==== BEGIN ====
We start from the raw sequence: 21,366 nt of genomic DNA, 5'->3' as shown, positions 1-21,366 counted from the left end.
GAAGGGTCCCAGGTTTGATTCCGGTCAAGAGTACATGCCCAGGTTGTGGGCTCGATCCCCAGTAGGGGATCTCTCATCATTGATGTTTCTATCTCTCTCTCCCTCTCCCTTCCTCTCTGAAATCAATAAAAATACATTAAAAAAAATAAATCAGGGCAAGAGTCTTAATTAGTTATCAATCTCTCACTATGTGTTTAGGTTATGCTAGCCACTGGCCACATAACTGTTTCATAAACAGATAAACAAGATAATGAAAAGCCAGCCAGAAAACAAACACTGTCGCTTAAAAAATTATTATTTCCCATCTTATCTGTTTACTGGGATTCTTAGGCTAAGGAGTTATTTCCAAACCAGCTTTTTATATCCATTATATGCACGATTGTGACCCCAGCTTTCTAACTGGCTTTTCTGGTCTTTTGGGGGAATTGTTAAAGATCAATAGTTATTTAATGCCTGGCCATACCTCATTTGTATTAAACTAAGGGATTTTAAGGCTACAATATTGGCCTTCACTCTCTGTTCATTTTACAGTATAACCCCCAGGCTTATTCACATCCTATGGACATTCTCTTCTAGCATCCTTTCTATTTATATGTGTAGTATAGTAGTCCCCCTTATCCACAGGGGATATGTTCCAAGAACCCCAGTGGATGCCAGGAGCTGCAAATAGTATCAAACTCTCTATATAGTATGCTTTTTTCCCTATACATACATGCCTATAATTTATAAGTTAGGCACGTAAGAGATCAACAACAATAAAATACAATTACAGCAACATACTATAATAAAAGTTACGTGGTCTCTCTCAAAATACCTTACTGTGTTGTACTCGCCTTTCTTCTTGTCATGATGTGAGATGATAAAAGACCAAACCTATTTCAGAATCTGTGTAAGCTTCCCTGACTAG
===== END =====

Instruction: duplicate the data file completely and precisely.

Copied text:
We start from the raw sequence: 21,366 nt of genomic DNA, 5'->3' as shown, positions 1-21,366 counted from the left end.
GAAGGGTCCCAGGTTTGATTCCGGTCAAGAGTACATGCCCAGGTTGTGGGCTCGATCCCCAGTAGGGGATCTCTCATCATTGATGTTTCTATCTCTCTCTCCCTCTCCCTTCCTCTCTGAAATCAATAAAAATACATTAAAAAAAATAAATCAGGGCAAGAGTCTTAATTAGTTATCAATCTCTCACTATGTGTTTAGGTTATGCTAGCCACTGGCCACATAACTGTTTCATAAACAGATAAACAAGATAATGAAAAGCCAGCCAGAAAACAAACACTGTCGCTTAAAAAATTATTATTTCCCATCTTATCTGTTTACTGGGATTCTTAGGCTAAGGAGTTATTTCCAAACCAGCTTTTTATATCCATTATATGCACGATTGTGACCCCAGCTTTCTAACTGGCTTTTCTGGTCTTTTGGGGGAATTGTTAAAGATCAATAGTTATTTAATGCCTGGCCATACCTCATTTGTATTAAACTAAGGGATTTTAAGGCTACAATATTGGCCTTCACTCTCTGTTCATTTTACAGTATAACCCCCAGGCTTATTCACATCCTATGGACATTCTCTTCTAGCATCCTTTCTATTTATATGTGTAGTATAGTAGTCCCCCTTATCCACAGGGGATATGTTCCAAGAACCCCAGTGGATGCCAGGAGCTGCAAATAGTATCAAACTCTCTATATAGTATGCTTTTTTCCCTATACATACATGCCTATAATTTATAAGTTAGGCACGTAAGAGATCAACAACAATAAAATACAATTACAGCAACATACTATAATAAAAGTTACGTGGTCTCTCTCAAAATACCTTACTGTGTTGTACTCGCCTTTCTTCTTGTCATGATGTGAGATGATAAAAGACCAAACCTATTTCAGAATCTGTGTAAGCTTCCCTGACTAG